web.4        9          25         576
Enter fullscreen mode Exit fullscreen mode

Now our Angle Grinder query has gotten a bit more complex, with several operations chained together:

  • * – Operate on every input line.
  • logfmt – Extract fields using the logfmt parser.
  • p50(service), p95(service), count by dyno – Calculate three aggregates grouped by the "dyno" field. This assumes a "dyno" field was extracted via logfmt, which it was. The output of this operation is three fields: "p50", "p95", and "_count".
  • sort by p50 desc – Sort the aggregate results by the "p50" field.

We could change the order of these fields, rename them using "as", or query multiple fields:

heroku logs -t -d router | agrind \
  '* | logfmt | count as count, p95(connect) as connect, p95(service) as service by dyno | sort by p50 desc'

dyno          count        connect        service
--------------------------------------------------------------
web.3         618          1              84
web.1         693          1              93
web.6         623          2              62
web.4         624          1              20
web.5         674          2              561
web.2         673          2              573
web.7         621          4              191
Enter fullscreen mode Exit fullscreen mode

The query is getting hard to read, so I'd split it to many lines:

heroku logs -t -d router | agrind \
  '*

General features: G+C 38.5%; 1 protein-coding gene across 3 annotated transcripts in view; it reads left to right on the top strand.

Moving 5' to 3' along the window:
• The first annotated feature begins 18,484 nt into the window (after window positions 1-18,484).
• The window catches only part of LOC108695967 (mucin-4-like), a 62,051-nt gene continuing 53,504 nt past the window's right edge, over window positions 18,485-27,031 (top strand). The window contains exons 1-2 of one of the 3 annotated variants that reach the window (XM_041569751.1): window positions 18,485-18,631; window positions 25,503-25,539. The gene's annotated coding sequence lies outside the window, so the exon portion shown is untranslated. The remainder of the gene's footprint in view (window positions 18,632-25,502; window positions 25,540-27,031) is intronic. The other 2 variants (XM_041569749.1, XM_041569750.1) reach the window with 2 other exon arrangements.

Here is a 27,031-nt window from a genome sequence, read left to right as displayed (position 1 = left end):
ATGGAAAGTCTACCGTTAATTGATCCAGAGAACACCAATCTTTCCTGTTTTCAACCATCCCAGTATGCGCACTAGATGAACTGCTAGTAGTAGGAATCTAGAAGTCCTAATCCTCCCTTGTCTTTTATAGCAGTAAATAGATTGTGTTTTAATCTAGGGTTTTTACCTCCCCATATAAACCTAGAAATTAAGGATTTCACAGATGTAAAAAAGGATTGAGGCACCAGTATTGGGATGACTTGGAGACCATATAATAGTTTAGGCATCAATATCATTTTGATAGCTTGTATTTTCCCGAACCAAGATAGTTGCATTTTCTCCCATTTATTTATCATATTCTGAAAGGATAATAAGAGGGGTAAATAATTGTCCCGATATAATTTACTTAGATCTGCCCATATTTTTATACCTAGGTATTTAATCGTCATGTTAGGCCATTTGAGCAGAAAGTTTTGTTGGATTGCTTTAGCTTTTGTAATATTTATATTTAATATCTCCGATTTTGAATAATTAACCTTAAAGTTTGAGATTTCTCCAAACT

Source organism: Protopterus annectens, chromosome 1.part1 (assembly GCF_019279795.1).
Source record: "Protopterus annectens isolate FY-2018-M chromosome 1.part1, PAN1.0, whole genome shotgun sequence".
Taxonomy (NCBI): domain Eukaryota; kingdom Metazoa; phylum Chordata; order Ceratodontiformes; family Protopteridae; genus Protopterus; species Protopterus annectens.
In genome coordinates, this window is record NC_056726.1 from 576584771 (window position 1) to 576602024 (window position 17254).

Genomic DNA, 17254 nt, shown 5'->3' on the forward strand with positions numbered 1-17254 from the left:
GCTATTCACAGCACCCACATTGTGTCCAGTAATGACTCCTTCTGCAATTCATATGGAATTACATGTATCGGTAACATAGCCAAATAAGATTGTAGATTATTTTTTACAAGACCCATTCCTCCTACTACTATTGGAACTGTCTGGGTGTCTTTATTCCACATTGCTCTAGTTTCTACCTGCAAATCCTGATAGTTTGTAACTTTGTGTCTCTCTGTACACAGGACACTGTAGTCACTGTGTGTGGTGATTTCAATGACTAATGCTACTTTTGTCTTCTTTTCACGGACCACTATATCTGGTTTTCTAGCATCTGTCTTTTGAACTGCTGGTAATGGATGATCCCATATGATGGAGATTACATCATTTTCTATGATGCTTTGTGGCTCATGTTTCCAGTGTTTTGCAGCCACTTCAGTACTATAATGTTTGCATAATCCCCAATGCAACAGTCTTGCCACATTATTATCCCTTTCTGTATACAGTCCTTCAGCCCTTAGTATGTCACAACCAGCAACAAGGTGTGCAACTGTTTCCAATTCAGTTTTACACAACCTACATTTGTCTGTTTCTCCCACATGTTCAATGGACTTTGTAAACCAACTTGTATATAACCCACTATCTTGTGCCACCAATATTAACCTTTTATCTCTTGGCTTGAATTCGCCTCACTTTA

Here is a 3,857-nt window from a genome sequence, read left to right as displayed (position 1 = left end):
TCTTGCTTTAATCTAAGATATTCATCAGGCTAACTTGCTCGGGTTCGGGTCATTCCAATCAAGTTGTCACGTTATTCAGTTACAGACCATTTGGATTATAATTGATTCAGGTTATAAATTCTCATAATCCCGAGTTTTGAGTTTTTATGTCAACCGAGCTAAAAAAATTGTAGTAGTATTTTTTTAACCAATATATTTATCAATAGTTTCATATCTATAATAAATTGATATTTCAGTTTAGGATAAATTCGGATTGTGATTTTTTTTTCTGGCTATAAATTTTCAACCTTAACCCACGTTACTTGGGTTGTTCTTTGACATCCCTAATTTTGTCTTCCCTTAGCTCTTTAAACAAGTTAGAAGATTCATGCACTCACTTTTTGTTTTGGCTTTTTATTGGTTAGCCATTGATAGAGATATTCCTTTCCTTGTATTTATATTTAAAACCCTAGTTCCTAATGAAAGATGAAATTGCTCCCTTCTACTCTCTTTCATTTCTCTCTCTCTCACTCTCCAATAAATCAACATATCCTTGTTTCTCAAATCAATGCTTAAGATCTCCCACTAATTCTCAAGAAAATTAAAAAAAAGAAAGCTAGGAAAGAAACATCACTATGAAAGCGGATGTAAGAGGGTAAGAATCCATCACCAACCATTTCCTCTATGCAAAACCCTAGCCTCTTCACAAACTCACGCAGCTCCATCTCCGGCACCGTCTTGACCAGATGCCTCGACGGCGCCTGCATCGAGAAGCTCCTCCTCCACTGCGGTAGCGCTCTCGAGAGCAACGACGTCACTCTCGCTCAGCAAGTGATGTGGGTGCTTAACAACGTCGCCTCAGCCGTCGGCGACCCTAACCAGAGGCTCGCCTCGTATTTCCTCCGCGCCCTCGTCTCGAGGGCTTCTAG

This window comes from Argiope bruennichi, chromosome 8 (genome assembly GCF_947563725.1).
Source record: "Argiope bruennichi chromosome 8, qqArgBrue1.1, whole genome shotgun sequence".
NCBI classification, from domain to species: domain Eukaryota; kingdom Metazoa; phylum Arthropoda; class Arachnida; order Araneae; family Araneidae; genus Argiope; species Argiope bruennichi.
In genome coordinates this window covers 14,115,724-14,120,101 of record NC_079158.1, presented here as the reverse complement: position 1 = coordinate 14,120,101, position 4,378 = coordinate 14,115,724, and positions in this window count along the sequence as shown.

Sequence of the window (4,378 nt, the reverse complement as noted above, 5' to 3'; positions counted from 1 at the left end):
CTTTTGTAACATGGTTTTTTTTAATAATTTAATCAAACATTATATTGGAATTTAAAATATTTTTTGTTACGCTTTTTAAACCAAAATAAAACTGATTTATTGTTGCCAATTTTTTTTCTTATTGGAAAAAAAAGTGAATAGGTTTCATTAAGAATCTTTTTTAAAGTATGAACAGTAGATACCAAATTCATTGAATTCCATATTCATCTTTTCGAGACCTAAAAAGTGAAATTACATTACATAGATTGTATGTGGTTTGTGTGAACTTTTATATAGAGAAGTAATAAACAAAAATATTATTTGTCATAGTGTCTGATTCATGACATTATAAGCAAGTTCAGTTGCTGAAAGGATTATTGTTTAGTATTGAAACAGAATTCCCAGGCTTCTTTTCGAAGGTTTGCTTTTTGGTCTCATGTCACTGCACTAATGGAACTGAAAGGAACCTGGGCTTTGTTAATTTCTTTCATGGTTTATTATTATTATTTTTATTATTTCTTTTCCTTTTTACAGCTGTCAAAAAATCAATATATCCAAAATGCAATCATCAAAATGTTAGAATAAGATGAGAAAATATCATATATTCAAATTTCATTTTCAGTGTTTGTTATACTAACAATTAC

| logfmt
    | count as count,
      p95(connect) as connect,
      p95(service) as service
      by dyno
    | sort by p50 desc'
Enter fullscreen mode Exit fullscreen mode

Parsing more than just logfmt

One query I find very handy is grouping by the second. This let’s me see a live second-by-second summary of how my app is performing. I'll use this when there's a production bottleneck so I can see exactly when the issue is resolved.

heroku logs -t -d router | agrind \
  '*
    | parse "T*." as time
    | logfmt
    | count as count,
      p95(connect) as connect,
      p95(service) as service
      by time
    | sort by time'

time            count        connect        service
----------------------------------------------------------------
19:20:36        354          2              1452
19:20:37        492          2              825
19:20:38        519          1              740
19:20:39        513          3              270
19:20:40        435          2              74
19:20:41        451          4              76
19:20:42        468          4              82
Enter fullscreen mode Exit fullscreen mode